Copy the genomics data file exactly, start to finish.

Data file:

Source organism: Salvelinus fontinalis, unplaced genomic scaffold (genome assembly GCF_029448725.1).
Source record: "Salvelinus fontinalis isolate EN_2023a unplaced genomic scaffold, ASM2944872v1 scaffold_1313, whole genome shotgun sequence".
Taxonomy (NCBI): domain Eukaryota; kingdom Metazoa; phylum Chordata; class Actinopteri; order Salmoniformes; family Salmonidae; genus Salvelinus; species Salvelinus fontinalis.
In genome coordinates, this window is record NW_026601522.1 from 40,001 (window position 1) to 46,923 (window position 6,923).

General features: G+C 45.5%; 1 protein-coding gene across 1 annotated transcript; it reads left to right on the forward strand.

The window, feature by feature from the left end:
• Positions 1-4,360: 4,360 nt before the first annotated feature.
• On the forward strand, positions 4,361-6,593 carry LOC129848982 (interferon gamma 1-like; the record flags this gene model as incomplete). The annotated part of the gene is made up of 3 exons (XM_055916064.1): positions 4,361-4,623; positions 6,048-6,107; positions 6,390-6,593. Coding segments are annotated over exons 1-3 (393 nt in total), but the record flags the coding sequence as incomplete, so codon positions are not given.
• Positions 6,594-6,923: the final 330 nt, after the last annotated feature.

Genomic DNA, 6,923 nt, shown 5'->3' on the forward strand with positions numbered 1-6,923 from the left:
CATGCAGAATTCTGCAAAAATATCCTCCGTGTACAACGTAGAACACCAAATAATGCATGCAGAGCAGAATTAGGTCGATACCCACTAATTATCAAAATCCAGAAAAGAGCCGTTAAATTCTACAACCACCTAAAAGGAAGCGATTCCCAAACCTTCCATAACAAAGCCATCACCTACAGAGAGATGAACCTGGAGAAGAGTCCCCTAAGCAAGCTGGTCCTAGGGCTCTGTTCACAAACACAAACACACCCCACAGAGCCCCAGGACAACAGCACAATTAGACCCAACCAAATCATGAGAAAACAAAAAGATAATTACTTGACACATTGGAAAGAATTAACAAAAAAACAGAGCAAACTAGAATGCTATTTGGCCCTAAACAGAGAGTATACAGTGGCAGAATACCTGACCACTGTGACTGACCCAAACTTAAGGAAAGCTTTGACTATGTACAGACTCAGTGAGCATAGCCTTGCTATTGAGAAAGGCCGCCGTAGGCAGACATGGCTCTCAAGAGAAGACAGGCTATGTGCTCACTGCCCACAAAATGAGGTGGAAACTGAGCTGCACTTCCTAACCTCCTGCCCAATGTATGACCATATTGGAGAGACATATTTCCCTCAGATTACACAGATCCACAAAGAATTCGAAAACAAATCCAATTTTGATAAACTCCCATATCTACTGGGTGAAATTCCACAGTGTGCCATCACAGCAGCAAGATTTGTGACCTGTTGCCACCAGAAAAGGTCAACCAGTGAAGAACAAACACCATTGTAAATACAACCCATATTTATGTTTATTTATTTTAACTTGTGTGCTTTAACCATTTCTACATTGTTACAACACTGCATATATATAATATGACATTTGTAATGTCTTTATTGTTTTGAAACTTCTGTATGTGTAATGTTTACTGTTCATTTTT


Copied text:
Source organism: Salvelinus fontinalis, unplaced genomic scaffold (genome assembly GCF_029448725.1).
Source record: "Salvelinus fontinalis isolate EN_2023a unplaced genomic scaffold, ASM2944872v1 scaffold_1313, whole genome shotgun sequence".
Taxonomy (NCBI): domain Eukaryota; kingdom Metazoa; phylum Chordata; class Actinopteri; order Salmoniformes; family Salmonidae; genus Salvelinus; species Salvelinus fontinalis.
In genome coordinates, this window is record NW_026601522.1 from 40,001 (window position 1) to 46,923 (window position 6,923).

General features: G+C 45.5%; 1 protein-coding gene across 1 annotated transcript; it reads left to right on the forward strand.

The window, feature by feature from the left end:
• Positions 1-4,360: 4,360 nt before the first annotated feature.
• On the forward strand, positions 4,361-6,593 carry LOC129848982 (interferon gamma 1-like; the record flags this gene model as incomplete). The annotated part of the gene is made up of 3 exons (XM_055916064.1): positions 4,361-4,623; positions 6,048-6,107; positions 6,390-6,593. Coding segments are annotated over exons 1-3 (393 nt in total), but the record flags the coding sequence as incomplete, so codon positions are not given.
• Positions 6,594-6,923: the final 330 nt, after the last annotated feature.

Genomic DNA, 6,923 nt, shown 5'->3' on the forward strand with positions numbered 1-6,923 from the left:
CATGCAGAATTCTGCAAAAATATCCTCCGTGTACAACGTAGAACACCAAATAATGCATGCAGAGCAGAATTAGGTCGATACCCACTAATTATCAAAATCCAGAAAAGAGCCGTTAAATTCTACAACCACCTAAAAGGAAGCGATTCCCAAACCTTCCATAACAAAGCCATCACCTACAGAGAGATGAACCTGGAGAAGAGTCCCCTAAGCAAGCTGGTCCTAGGGCTCTGTTCACAAACACAAACACACCCCACAGAGCCCCAGGACAACAGCACAATTAGACCCAACCAAATCATGAGAAAACAAAAAGATAATTACTTGACACATTGGAAAGAATTAACAAAAAAACAGAGCAAACTAGAATGCTATTTGGCCCTAAACAGAGAGTATACAGTGGCAGAATACCTGACCACTGTGACTGACCCAAACTTAAGGAAAGCTTTGACTATGTACAGACTCAGTGAGCATAGCCTTGCTATTGAGAAAGGCCGCCGTAGGCAGACATGGCTCTCAAGAGAAGACAGGCTATGTGCTCACTGCCCACAAAATGAGGTGGAAACTGAGCTGCACTTCCTAACCTCCTGCCCAATGTATGACCATATTGGAGAGACATATTTCCCTCAGATTACACAGATCCACAAAGAATTCGAAAACAAATCCAATTTTGATAAACTCCCATATCTACTGGGTGAAATTCCACAGTGTGCCATCACAGCAGCAAGATTTGTGACCTGTTGCCACCAGAAAAGGTCAACCAGTGAAGAACAAACACCATTGTAAATACAACCCATATTTATGTTTATTTATTTTAACTTGTGTGCTTTAACCATTTCTACATTGTTACAACACTGCATATATATAATATGACATTTGTAATGTCTTTATTGTTTTGAAACTTCTGTATGTGTAATGTTTACTGTTCATTTTT